Bondurant and Program Coordinator Cavit Cooley have plenty
of chances to mentor students at Mercer. The Criminal Justice
program ranks as MCCC's fourth largest - and growing. Enrollment
has doubled since 2003, with close to 500 students majoring
in either Law Enforcement (407) or Corrections (73) as of
regularly enlivens classroom discussions with comic touches
and real world experiences from her time on the force in Plainsboro.
She notes that she shares her professional background with
students from day one. "I do that for two reasons. As
a woman teaching criminal justice, it establishes my credibility
and expertise. As a retired police chief who started out as
a patrol officer, it lets students know it is possible to
rise through the ranks. That's especially encouraging for
women in a male-dominated field."
In preparing her students for the demanding role of police
officer, Bondurant strives to get them to think - not to rely
solely on what they have read in textbooks, but to use common
sense approaches that will work. "In some situations,
you just have to know how to calm things down and not allow
them to escalate," she says. "The greatest asset
for a police officer is being a strong communicator. Good
relations with the community are essential to good policing."
Bondurant also encourages students to build resumes that include
community service and employment in related fields. "It's
very helpful in the hiring process," she observes.
approach is clearly working for students. Sophomore Christopher
Forero graduates from Mercer in December with his five-year
plan firmly in place and a resume that includes work as a
security officer. He is continuing his education at SUNY Potsdam
this spring, where he will join ROTC and then spend time in
the military. Ultimately, he plans to work at the federal
level, either with the Drug Enforcement Administration or
the Bureau of Alcohol, Tobacco, Firearms and Explosives.
Forero says Bondurant is one of those professors who keeps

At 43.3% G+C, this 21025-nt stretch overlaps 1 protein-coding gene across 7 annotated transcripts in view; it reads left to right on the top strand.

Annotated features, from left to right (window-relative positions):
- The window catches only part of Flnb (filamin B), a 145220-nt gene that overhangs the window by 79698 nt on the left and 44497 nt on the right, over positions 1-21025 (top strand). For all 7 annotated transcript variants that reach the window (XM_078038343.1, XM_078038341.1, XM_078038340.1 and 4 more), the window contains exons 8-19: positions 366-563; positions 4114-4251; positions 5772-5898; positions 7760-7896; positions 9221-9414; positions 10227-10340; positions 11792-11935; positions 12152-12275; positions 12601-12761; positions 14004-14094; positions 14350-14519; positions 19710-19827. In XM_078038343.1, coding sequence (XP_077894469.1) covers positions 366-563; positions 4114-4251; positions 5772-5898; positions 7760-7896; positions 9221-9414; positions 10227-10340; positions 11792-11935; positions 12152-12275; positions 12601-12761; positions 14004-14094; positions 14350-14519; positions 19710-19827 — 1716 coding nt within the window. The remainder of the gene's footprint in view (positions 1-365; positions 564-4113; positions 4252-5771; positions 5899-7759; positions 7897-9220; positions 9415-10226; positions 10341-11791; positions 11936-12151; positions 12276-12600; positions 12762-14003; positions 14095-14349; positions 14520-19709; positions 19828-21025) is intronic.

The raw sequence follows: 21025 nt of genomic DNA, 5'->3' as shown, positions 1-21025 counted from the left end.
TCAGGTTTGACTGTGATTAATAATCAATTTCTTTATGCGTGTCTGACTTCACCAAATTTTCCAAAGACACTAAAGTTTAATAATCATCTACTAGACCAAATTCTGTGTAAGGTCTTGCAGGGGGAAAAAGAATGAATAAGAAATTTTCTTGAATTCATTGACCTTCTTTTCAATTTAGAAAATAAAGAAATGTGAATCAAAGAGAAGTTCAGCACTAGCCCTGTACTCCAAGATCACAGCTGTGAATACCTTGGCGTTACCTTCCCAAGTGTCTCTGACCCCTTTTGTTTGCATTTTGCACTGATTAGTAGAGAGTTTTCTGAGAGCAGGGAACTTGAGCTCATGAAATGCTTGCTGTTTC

the material interesting. "She interacts with students
and uses current events. She draws on stories from her time
on the force. Her personal advice on my future plans has been
surprisingly, Bondurant herself has prepared well throughout
her career. After earning her undergraduate degree in Physical
Education from East Stroudsburg University, she completed
her master's degree in Police Administration from Jersey City
University in 1990 and attended the FBI Academy in 2000, an
11-week program that focused on executive management training.
The classes she teaches at Mercer - Intro to Criminal Justice,
Criminology and Police Administration - reflect her broad
background. She even teaches courses online.
While some towns require only Police Academy training for
hiring, the field has become increasingly competitive, according
to Bondurant. "Municipalities vary greatly. Some departments
require an associate degree; some want a bachelor's degree.
You definitely need a degree to be considered for promotions.
We talk about all of that."
Bondurant points out the value of the program's diverse roster
of adjunct instructors. Some come from the corrections field,
while others are current or retired officers, as well as prosecution
and defense lawyers.
"It's a very dynamic field. The landscape is always changing.
We do a lot to keep the curriculum current," Bondurant
says. Pointing to car searches as an example, she notes, "Court
cases change the way things can be done. Our students need
to know any changes in procedures."
Bondurant serves as co-advisor of the Criminal Justice Club
with Professor Cooley. Currently the club has 80 members.
Activities include ride-alongs with area police departments
and a variety of outings. This fall the group has toured Eastern
State Prison in Rahway, the Franklin Institute's CSI display
in Philadelphia and a firearms range. A trip to the 9/11 Memorial
in New York City is planned for spring 2012.
more about the Criminal Justice program here.